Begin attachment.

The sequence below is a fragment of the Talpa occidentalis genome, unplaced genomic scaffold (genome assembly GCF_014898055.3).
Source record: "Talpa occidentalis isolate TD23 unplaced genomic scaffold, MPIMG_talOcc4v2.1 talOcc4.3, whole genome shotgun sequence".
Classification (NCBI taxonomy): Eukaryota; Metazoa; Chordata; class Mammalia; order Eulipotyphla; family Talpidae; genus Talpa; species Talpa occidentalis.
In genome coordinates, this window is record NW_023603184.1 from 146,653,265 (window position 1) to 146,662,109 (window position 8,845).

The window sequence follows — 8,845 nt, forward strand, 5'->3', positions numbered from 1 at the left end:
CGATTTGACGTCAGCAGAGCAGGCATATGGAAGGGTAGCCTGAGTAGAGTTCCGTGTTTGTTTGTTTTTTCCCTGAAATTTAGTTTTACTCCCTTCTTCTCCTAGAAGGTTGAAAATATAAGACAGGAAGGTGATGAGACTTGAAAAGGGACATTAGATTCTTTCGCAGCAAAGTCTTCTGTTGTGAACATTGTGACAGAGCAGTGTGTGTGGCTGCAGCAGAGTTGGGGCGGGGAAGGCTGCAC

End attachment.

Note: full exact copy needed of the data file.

The sequence below is a fragment of the Talpa occidentalis genome, unplaced genomic scaffold (genome assembly GCF_014898055.3).
Source record: "Talpa occidentalis isolate TD23 unplaced genomic scaffold, MPIMG_talOcc4v2.1 talOcc4.3, whole genome shotgun sequence".
Classification (NCBI taxonomy): Eukaryota; Metazoa; Chordata; class Mammalia; order Eulipotyphla; family Talpidae; genus Talpa; species Talpa occidentalis.
In genome coordinates, this window is record NW_023603184.1 from 146,653,265 (window position 1) to 146,662,109 (window position 8,845).

The window sequence follows — 8,845 nt, forward strand, 5'->3', positions numbered from 1 at the left end:
CGATTTGACGTCAGCAGAGCAGGCATATGGAAGGGTAGCCTGAGTAGAGTTCCGTGTTTGTTTGTTTTTTCCCTGAAATTTAGTTTTACTCCCTTCTTCTCCTAGAAGGTTGAAAATATAAGACAGGAAGGTGATGAGACTTGAAAAGGGACATTAGATTCTTTCGCAGCAAAGTCTTCTGTTGTGAACATTGTGACAGAGCAGTGTGTGTGGCTGCAGCAGAGTTGGGGCGGGGAAGGCTGCAC